Findings logo commentary This analysis shows there is no simple answer to the question, 'Do drug courts reduce crime?' The answer is – 'It depends'. What it depends on is partly what the court is compared against. Weaker studies which cannot exclude the possibility that more promising offenders find their way to drug courts also find the largest effects. Presumably crucial variables – like how committed the offenders is to succeed, their social and family support, or professional assessments of how well suited they are to a drug court regimen – are rarely available to researchers so cannot be adjusted for. Effects remain even in randomised trials which should eliminate this source of bias, but perhaps partly because these are so rare, pooled results from these trials are not statistically convincing.

Results also vary with another feature of the comparator – the degree to which it is like the drug court it is being compared against. This probably works both ways: the gap between the two may be narrowed because the drug court is unable to fully implement a drug court model, or because the comparator already incorporates features of this model. Both influences may account for the lack of impact of Scottish drug courts in the main UK study to report on recidivism.

The two features found by the featured analysis to be associated with increased drug court effectiveness – seeing offenders at least twice a month and holding out the prospect that success would expunge the original offence – were among the effective ingredients also identified in a major study funded by the US Department of Justice of 23 drug courts. However, in the featured analysis these were among three significant findings to emerge from 16 tests Excluding graduation rate and whether the study was formally published. of different features of drug courts. Had the analysis adjusted for the possibility Especially if multiple outcomes tend not to covary, the more are measured, the more likely it is that some will reach the threshold for a statistically significant difference purely due to chance variations in the samples rather than any real impact of the interventions being tested. For example, by convention, if a difference would happen only 1 in 20 times by chance, it is considered a non-chance occurrence possibly due to the intervention. But if, say, 20 independent outcomes are measured, more often than not one would cross this threshold purely by chance. To cater for this, it is recommended1 that researchers consider raising the threshold (in the example, according to some adjustment methods to as high as 1 in 400) before each of the outcomes is considered to have reflected a statistically significant difference.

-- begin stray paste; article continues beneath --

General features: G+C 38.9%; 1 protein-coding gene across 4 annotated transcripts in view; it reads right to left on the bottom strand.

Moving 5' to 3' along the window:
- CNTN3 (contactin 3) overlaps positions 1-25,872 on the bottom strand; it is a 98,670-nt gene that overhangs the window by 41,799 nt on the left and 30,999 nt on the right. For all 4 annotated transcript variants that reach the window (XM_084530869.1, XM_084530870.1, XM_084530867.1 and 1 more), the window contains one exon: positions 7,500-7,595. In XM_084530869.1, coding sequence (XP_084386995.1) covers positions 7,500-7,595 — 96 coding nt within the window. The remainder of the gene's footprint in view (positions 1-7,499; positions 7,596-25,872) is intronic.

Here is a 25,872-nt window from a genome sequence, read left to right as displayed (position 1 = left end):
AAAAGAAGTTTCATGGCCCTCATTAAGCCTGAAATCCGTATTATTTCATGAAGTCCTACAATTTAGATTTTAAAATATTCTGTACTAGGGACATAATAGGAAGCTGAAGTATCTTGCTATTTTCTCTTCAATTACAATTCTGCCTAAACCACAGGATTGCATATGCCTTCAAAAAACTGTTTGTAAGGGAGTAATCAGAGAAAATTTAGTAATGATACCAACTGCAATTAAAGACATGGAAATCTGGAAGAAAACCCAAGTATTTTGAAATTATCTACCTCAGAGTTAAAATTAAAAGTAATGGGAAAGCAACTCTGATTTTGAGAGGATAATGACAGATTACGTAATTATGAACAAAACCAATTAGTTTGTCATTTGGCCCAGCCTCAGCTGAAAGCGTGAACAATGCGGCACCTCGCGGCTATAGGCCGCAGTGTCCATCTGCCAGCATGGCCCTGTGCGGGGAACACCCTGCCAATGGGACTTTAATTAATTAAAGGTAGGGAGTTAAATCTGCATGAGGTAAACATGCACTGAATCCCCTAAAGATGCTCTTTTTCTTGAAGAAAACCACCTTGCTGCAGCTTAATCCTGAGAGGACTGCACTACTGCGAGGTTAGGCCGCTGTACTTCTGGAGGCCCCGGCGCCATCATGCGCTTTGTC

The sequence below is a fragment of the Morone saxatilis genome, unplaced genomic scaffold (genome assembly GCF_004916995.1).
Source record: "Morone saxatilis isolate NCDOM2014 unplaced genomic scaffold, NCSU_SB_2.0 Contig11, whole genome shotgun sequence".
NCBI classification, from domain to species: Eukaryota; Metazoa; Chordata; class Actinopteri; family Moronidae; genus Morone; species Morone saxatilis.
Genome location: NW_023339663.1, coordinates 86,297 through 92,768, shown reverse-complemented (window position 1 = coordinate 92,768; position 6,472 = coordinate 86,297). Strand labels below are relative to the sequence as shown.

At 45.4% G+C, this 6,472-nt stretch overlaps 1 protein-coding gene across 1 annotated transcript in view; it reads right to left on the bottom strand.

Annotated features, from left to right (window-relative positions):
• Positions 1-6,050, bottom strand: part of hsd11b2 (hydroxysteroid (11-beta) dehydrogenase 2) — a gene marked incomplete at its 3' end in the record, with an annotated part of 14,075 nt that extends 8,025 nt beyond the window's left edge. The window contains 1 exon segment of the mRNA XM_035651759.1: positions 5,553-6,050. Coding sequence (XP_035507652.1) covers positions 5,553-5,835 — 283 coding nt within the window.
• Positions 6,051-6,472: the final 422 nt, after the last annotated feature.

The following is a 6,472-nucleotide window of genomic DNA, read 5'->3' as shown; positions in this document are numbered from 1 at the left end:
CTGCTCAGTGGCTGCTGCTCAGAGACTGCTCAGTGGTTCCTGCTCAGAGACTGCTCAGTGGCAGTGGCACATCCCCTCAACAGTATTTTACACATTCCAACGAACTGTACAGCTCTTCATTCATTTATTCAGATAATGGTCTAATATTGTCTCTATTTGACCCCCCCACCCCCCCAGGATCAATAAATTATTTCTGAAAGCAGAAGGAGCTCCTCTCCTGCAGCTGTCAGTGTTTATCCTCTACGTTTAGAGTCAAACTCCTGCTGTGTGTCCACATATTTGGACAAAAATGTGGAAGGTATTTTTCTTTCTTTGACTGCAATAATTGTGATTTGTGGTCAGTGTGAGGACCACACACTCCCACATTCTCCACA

1 International Conference on Harmonisation Of Technical Requirements for Registration of Pharmaceuticals for Human Use. "ICH harmonised tripartite guideline statistical principles for clinical trials." Statistics in Medicine: 1999, 18, p. 1905–1942.
that some of these tests might have been found statistically significant purely by chance, it could be that none would have crossed this more stringent threshold. Though across a caseload they may on average reduce recidivism, the benefits of frequent hearings have been found to be limited to high risk In the linked example, those characterised by antisocial personality disorder or with a history of treatment for drug abuse problems. offenders.

Selected recent reviews

The featured analysis is the newest, most recent and perhaps too the most probing of recent reviews of drug courts. Its findings largely accord with other recent reviews which find the bulk of the evidence on the side of drug courts, but also that this evidential weight is not matched by methodological quality in sufficient amounts to be confident that drug courts causes the overall recidivism reductions, as opposed to other factors the studies were unable to eliminate.

A review of interventions for drug using offenders produced for the Scottish Government accepted that research on Scottish drug courts had shown these cost more than normal procedures (which themselves embodied some drug court features including drug testing and treatment) yet did not further reduce crime. Like the featured analysis, the review warned that the most rigorous international trials which had randomly allocated offenders to drug courts versus other judicial options found only weak crime reduction impacts which fell short of statistical significance.